Badger sett with claw marks

It was only a quick visit to the sett but there was enough time to see that it is home to a decent-sized group of badgers.  The next step is to pay a visit one evening and see if I can count the numbers.  It’ll take time to build up a full picture of these neighbouring setts but it’ll hopefully give me another piece of the puzzle.

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I’ve spent the day shifting manure for the vegetable patch and buying hedging plants, so it’s been a real outdoors day.  But even better than that, I’ve been out on my first proper badger watching trip of the year.  The evenings are now light enough to get a chance of seeing badgers before it gets too dark.

By 7.50pm the sun had set and I was sitting in my favourite tree.  To be honest, I’m a little rusty.  I haven’t done this for a while.  I moved to quickly in the wood.  I was clumsy and noisy.  I put up a small herd of fallow deer and a couple of muntjac on my way in.  But hey, this is all part of the experience.  It always takes a little while to get back into practice, to really tune in and learn to move at the slow pace of the wood, not the frantic city pace that I’ve grown accustomed to.

At 8.10 I could hear the unmistakable sound of a badger gathering bedding on the other side of the sett.  A few minutes later a badger trotted into view.  You know, this will be the fifth year that I’ve been watching badgers, and I still get a thrill when I see a stripey face in the twilight.  The badger snuffled this way and that as it foraged in the dried leaves.

It was now too dark to see with the naked eye, but the badger was visible through binoculars.  Binoculars are the poor man’s night vision.  A good set of binoculars with a large objective lens will act as funnel, collecting and concentrating the available light.

Another few minutes later, a pair of badgers emerged from a hole in the middle of the sett and sat for a while grooming contentedly.  As the light faded completely a pair of muntjacs began barking incessantly and it was time for me to go.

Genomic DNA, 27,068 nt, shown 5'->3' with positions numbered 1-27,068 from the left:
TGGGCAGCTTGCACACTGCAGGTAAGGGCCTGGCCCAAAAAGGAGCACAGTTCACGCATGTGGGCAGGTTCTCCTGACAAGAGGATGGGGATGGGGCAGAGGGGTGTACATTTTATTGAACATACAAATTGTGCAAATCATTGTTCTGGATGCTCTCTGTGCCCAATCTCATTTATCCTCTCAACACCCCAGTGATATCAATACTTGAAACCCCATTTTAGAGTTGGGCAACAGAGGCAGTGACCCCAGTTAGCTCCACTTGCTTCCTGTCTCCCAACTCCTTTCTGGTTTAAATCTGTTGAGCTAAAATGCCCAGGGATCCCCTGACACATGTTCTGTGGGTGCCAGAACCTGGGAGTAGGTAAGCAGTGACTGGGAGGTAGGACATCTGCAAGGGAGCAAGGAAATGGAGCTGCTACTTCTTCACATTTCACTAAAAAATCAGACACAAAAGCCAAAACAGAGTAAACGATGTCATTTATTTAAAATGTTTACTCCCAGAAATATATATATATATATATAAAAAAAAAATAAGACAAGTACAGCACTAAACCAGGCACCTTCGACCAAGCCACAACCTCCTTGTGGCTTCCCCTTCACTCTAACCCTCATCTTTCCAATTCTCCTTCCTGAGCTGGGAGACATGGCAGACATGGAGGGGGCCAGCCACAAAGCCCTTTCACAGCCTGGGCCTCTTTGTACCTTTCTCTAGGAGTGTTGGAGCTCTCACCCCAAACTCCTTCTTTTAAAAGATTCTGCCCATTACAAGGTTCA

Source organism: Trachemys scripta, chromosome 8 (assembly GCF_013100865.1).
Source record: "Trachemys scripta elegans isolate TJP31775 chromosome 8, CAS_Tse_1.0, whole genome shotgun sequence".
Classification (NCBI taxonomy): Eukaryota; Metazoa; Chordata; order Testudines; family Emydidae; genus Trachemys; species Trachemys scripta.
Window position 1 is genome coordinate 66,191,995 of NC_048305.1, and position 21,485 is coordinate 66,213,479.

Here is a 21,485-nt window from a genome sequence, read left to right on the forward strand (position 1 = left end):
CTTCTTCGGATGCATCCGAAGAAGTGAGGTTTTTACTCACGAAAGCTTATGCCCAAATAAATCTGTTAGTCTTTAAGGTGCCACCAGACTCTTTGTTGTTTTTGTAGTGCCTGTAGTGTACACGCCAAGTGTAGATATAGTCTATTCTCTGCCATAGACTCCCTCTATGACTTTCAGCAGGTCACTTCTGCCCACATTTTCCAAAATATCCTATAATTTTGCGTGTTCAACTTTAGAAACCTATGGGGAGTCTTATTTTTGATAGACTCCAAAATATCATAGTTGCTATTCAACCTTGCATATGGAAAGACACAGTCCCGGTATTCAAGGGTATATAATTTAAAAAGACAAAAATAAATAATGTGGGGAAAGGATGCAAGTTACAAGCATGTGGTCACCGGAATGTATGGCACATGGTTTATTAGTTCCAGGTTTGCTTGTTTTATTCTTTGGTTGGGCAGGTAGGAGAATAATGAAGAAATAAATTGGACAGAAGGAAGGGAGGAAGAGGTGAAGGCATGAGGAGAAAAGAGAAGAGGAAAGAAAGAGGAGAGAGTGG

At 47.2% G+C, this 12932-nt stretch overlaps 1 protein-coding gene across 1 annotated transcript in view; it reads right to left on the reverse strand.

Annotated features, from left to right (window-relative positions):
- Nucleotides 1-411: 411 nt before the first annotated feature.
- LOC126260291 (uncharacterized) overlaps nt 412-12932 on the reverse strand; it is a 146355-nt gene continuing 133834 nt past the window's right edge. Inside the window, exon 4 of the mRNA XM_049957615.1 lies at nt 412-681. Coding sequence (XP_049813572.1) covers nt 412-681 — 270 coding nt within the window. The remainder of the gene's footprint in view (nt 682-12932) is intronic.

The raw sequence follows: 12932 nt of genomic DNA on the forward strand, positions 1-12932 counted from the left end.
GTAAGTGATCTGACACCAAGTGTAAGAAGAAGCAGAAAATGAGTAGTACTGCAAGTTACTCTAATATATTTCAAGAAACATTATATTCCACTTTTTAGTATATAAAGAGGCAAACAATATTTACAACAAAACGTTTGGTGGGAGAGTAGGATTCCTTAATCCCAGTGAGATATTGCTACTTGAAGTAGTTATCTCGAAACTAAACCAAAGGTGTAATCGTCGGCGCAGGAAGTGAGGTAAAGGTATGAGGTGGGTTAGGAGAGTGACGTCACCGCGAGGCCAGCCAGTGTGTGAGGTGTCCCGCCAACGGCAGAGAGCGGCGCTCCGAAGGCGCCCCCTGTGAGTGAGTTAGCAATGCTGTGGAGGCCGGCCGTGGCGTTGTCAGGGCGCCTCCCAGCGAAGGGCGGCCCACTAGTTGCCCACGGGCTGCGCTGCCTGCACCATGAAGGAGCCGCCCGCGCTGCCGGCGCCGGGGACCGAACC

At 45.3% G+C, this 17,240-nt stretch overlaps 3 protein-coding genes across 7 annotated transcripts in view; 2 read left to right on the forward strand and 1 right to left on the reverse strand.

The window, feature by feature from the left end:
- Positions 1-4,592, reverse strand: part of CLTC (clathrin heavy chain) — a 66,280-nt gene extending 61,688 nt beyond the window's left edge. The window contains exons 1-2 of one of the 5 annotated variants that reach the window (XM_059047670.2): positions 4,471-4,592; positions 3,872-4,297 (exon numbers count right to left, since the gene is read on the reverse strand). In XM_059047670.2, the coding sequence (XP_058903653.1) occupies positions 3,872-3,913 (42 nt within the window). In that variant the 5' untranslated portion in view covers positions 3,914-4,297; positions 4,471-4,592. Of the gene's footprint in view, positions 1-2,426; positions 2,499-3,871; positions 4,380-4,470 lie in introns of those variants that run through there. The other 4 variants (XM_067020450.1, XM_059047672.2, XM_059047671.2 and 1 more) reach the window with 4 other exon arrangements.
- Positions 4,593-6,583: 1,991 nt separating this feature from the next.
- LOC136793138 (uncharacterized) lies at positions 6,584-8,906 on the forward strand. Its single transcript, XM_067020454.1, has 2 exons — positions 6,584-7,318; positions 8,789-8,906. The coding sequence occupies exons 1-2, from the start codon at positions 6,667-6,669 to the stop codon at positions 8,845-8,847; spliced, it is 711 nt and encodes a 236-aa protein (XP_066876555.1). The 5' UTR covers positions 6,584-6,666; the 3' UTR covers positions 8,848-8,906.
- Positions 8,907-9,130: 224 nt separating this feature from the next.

So far, so good.  There are at least three badgers in the sett and they seem healthy and happy.  I was a bit worried last year when they didn’t seem to be thriving, but there are plenty of signs of activity at the moment.  Let’s hope they have a better year this year.

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Hurry up daddy!

Hurry up daddy!

There is a weekend in our village that marks the proper start of spring.  It doesn’t have a formal date and it isn’t written on any calendar or in any diary.  It’s the weekend when all the inhabitants start to emerge and life begins again.  During the winter it’s dark and it’s cold.  If you meet people it’s usually only fleeting as you hurry by.  But this weekend we’ve all been out – mowing lawns, digging gardens, walking to the park or just chatting over the fence.  The daffodils are out, the primroses are in flower and the blossom is thick on the blackthorn, but this awakening in the village means that spring is truly here.

I’ve been looking after Scarlett today so there was no badger watching, but the beautiful weather (and the longer evening now the clocks have gone forward) was too good to waste.  It was out with the backpack baby carrier and off to the woods.

I did have a proper aim for this.  I’m still trying to locate the badger setts that neighbour the main one I watch.  But it wasn’t all serious.  It’s the first day for months that was warm enough to spend some time outside, so I packed a picnic for Scarlett’s tea so that we could have a little adventure without having to dash back home.

And an adventure is what we had.  I walked almost to the next village and back, up hills and down dales, and let me tell you – well-designed though the backpack carrier is – it gets a bit heavy after a few miles.

Spoil heap and path - classic signs of an active badger sett

Spoil heap and path - classic signs of an active badger sett

Did I find any badgers?  Yes and no.  The badgers at the main sett seem to be doing well, with more holes active than the last time I checked.  The spoil heaps outside the holes told their own stories.  Some were fresh soil, meaning that they were new excavations.  Some were soil mixed with the remains of leaves and grass.  This showed that the badgers were clearing out old holes, complete with the remnants of bedding.  Let’s hope there are cubs this year.

As to other setts, I didn’t find any.  I found loads of badger sign – dung pits, hundreds of tracks and even paths, but I couldn’t seem to find their focus.  I’ll need to sit and look at the map for a while and plot everything.  It’s good to know there are plenty of badgers out there, but slightly frustrating that I couldn’t locate the sett.

Only slightly frustrating.  I had a great walk.  Scarlett loved to see the lambs playing in the fields, and we had a jolly nice picnic sitting in the woods.  You know, I think it was a perfect way to spend the afternoon.